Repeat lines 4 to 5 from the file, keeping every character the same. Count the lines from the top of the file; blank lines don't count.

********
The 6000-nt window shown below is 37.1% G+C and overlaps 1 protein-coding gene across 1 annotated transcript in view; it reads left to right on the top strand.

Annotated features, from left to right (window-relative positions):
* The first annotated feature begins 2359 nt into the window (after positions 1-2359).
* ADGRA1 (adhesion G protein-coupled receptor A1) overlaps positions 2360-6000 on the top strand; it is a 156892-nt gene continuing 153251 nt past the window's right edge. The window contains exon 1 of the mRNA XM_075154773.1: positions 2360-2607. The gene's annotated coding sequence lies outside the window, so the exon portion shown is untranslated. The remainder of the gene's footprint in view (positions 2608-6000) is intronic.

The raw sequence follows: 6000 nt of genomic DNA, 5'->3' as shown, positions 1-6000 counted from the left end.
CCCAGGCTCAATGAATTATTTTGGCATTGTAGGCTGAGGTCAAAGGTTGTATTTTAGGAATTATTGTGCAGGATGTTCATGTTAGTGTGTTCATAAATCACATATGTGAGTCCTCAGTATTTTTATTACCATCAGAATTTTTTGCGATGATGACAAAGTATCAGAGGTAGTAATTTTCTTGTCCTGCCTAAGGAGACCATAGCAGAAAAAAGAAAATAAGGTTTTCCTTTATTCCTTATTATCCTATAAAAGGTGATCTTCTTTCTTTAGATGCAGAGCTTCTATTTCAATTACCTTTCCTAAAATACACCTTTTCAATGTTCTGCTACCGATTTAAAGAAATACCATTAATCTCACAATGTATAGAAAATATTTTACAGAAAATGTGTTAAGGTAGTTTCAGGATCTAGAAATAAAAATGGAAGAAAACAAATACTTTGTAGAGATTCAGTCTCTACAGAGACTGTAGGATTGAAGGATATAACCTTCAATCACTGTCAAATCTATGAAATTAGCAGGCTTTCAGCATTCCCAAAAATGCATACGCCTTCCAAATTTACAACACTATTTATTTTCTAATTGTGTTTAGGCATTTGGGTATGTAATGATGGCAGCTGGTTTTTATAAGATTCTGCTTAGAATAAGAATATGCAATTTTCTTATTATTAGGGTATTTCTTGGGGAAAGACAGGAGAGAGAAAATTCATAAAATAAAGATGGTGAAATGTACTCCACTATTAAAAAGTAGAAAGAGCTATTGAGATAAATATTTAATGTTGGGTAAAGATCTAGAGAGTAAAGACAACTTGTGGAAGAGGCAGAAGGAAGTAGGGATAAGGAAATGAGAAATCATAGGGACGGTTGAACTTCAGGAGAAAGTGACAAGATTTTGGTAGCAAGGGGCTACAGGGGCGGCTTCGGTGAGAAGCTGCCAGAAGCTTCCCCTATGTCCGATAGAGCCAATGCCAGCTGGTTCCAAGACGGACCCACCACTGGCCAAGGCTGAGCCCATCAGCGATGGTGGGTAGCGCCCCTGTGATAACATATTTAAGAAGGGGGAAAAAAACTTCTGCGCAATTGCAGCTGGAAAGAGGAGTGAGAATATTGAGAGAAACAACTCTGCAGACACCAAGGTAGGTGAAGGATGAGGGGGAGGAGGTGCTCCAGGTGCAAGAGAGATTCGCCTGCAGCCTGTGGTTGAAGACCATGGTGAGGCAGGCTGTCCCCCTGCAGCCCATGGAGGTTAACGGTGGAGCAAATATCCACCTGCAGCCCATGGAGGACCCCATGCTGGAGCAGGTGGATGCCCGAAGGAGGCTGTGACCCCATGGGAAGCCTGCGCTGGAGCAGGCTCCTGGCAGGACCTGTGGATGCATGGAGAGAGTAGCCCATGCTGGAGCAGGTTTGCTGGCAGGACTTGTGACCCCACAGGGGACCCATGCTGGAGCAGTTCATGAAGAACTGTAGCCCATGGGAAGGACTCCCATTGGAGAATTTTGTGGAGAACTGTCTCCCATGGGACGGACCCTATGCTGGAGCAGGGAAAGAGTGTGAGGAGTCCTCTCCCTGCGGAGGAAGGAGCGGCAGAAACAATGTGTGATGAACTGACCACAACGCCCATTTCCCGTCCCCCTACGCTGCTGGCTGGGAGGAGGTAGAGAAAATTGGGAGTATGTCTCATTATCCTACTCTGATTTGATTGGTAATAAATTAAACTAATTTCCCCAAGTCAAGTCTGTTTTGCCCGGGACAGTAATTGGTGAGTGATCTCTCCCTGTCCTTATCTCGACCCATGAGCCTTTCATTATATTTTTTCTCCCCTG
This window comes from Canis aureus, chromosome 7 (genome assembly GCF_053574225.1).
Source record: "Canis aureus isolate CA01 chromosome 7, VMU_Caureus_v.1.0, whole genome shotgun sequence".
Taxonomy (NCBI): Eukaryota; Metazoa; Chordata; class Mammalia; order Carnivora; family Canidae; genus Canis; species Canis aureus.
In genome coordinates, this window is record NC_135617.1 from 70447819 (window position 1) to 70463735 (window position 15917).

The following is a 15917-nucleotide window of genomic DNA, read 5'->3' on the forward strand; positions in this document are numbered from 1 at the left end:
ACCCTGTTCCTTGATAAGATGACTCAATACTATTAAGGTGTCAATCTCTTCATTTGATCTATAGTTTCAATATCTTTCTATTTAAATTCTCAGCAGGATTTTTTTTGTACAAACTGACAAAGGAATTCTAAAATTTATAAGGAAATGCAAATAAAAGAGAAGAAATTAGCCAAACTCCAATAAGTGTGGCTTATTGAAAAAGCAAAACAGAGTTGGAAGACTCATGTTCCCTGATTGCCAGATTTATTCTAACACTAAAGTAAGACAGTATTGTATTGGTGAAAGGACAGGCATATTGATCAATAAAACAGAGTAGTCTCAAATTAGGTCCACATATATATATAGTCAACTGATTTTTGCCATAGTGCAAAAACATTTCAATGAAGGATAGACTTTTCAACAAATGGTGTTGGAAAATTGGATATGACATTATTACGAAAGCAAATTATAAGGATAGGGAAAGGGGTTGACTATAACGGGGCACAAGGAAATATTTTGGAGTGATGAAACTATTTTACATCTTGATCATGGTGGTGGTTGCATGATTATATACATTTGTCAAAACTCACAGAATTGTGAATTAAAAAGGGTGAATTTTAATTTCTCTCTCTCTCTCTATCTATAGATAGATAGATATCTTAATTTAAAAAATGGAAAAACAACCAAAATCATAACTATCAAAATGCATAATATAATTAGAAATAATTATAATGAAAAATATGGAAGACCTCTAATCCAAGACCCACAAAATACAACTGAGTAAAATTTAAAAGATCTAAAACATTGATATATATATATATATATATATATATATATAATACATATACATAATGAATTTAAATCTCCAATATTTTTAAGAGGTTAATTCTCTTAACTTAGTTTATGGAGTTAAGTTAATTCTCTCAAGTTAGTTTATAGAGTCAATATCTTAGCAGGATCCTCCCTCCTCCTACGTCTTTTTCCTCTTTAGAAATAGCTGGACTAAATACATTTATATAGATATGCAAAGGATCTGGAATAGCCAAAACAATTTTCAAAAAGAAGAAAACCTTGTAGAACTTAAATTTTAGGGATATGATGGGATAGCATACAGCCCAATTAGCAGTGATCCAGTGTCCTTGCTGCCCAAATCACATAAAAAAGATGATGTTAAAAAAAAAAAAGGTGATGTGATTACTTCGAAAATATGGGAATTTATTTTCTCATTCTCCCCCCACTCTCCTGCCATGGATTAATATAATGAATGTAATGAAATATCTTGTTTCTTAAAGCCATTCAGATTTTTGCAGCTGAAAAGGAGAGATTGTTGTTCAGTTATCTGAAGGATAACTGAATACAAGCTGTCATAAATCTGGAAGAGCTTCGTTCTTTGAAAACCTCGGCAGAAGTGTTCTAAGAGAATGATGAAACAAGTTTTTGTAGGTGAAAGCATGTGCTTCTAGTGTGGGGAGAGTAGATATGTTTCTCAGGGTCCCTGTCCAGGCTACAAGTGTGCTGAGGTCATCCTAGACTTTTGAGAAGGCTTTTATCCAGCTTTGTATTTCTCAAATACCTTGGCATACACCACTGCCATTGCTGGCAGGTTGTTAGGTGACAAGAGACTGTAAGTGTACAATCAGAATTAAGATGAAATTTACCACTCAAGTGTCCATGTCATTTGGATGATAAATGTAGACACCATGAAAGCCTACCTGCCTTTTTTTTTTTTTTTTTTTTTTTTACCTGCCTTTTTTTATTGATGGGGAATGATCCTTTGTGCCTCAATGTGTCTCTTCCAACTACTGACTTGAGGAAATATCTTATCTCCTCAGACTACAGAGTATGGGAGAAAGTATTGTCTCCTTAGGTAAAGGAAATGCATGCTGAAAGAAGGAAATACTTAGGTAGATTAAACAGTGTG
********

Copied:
* ADGRA1 (adhesion G protein-coupled receptor A1) overlaps positions 2360-6000 on the top strand; it is a 156892-nt gene continuing 153251 nt past the window's right edge. The window contains exon 1 of the mRNA XM_075154773.1: positions 2360-2607. The gene's annotated coding sequence lies outside the window, so the exon portion shown is untranslated. The remainder of the gene's footprint in view (positions 2608-6000) is intronic.

The raw sequence follows: 6000 nt of genomic DNA, 5'->3' as shown, positions 1-6000 counted from the left end.